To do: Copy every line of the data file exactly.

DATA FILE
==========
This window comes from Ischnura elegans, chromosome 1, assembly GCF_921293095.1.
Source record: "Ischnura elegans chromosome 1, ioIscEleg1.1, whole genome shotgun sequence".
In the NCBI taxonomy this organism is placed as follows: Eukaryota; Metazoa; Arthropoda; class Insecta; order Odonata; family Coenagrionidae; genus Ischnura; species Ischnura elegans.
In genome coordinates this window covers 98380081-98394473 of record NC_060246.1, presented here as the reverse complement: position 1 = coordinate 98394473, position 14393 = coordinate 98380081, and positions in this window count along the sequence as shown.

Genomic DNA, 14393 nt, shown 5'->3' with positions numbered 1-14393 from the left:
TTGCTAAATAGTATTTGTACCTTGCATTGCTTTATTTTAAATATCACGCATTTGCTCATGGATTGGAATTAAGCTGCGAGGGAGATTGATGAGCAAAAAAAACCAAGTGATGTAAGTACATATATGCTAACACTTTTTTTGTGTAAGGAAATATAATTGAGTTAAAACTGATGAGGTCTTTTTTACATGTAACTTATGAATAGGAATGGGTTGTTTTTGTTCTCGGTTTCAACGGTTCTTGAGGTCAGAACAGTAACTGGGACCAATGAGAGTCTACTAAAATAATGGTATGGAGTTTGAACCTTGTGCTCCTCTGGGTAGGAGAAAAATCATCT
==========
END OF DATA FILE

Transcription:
This window comes from Ischnura elegans, chromosome 1, assembly GCF_921293095.1.
Source record: "Ischnura elegans chromosome 1, ioIscEleg1.1, whole genome shotgun sequence".
In the NCBI taxonomy this organism is placed as follows: Eukaryota; Metazoa; Arthropoda; class Insecta; order Odonata; family Coenagrionidae; genus Ischnura; species Ischnura elegans.
In genome coordinates this window covers 98380081-98394473 of record NC_060246.1, presented here as the reverse complement: position 1 = coordinate 98394473, position 14393 = coordinate 98380081, and positions in this window count along the sequence as shown.

Genomic DNA, 14393 nt, shown 5'->3' with positions numbered 1-14393 from the left:
TTGCTAAATAGTATTTGTACCTTGCATTGCTTTATTTTAAATATCACGCATTTGCTCATGGATTGGAATTAAGCTGCGAGGGAGATTGATGAGCAAAAAAAACCAAGTGATGTAAGTACATATATGCTAACACTTTTTTTGTGTAAGGAAATATAATTGAGTTAAAACTGATGAGGTCTTTTTTACATGTAACTTATGAATAGGAATGGGTTGTTTTTGTTCTCGGTTTCAACGGTTCTTGAGGTCAGAACAGTAACTGGGACCAATGAGAGTCTACTAAAATAATGGTATGGAGTTTGAACCTTGTGCTCCTCTGGGTAGGAGAAAAATCATCT